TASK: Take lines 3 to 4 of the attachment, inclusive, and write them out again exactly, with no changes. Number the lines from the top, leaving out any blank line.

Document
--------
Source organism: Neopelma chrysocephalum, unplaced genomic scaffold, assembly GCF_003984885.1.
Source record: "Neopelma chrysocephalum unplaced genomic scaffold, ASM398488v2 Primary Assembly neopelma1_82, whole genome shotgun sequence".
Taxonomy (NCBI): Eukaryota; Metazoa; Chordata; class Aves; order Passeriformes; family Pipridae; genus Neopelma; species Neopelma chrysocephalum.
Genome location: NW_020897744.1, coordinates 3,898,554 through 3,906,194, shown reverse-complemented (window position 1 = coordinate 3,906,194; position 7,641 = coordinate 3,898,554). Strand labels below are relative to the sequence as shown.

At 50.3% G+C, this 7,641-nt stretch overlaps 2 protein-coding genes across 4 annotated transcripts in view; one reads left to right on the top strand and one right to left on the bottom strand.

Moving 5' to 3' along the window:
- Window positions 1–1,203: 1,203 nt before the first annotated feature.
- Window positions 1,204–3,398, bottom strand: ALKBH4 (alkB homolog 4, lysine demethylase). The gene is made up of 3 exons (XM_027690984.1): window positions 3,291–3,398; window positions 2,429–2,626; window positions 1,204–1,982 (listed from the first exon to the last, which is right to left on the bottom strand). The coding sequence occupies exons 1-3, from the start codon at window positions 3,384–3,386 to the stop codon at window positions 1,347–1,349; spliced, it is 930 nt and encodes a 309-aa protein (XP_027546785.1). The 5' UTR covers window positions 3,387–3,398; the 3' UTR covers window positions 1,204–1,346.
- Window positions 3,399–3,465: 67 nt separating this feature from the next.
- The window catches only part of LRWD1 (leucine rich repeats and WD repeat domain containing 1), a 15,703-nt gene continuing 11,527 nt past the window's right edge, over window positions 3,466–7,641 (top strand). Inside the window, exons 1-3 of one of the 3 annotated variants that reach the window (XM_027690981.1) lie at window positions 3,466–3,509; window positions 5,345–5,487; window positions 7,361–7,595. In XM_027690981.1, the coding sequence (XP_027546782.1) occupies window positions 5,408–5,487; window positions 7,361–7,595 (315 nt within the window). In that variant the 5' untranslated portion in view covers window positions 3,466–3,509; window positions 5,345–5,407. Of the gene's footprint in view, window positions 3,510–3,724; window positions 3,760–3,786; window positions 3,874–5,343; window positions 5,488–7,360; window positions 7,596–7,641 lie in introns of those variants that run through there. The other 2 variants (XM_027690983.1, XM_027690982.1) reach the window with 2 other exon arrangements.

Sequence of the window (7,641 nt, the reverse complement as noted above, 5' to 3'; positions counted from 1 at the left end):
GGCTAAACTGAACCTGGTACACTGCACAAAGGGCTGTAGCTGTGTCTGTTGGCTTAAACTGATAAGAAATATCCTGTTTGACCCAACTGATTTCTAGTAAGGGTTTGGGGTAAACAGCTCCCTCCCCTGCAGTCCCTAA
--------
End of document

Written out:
Taxonomy (NCBI): Eukaryota; Metazoa; Chordata; class Aves; order Passeriformes; family Pipridae; genus Neopelma; species Neopelma chrysocephalum.
Genome location: NW_020897744.1, coordinates 3,898,554 through 3,906,194, shown reverse-complemented (window position 1 = coordinate 3,906,194; position 7,641 = coordinate 3,898,554). Strand labels below are relative to the sequence as shown.